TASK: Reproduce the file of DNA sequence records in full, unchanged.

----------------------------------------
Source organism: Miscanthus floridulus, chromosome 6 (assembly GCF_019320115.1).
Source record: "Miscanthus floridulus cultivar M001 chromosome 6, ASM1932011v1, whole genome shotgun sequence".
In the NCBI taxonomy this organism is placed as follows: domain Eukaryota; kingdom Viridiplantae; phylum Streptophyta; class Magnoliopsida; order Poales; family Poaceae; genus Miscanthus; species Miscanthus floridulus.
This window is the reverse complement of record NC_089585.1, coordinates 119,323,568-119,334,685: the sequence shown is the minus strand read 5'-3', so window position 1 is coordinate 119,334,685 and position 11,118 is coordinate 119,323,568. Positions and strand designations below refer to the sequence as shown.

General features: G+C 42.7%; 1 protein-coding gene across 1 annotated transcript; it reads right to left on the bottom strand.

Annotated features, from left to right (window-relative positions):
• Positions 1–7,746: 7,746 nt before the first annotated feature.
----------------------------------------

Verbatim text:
Source organism: Miscanthus floridulus, chromosome 6 (assembly GCF_019320115.1).
Source record: "Miscanthus floridulus cultivar M001 chromosome 6, ASM1932011v1, whole genome shotgun sequence".
In the NCBI taxonomy this organism is placed as follows: domain Eukaryota; kingdom Viridiplantae; phylum Streptophyta; class Magnoliopsida; order Poales; family Poaceae; genus Miscanthus; species Miscanthus floridulus.
This window is the reverse complement of record NC_089585.1, coordinates 119,323,568-119,334,685: the sequence shown is the minus strand read 5'-3', so window position 1 is coordinate 119,334,685 and position 11,118 is coordinate 119,323,568. Positions and strand designations below refer to the sequence as shown.

General features: G+C 42.7%; 1 protein-coding gene across 1 annotated transcript; it reads right to left on the bottom strand.

Annotated features, from left to right (window-relative positions):
• Positions 1–7,746: 7,746 nt before the first annotated feature.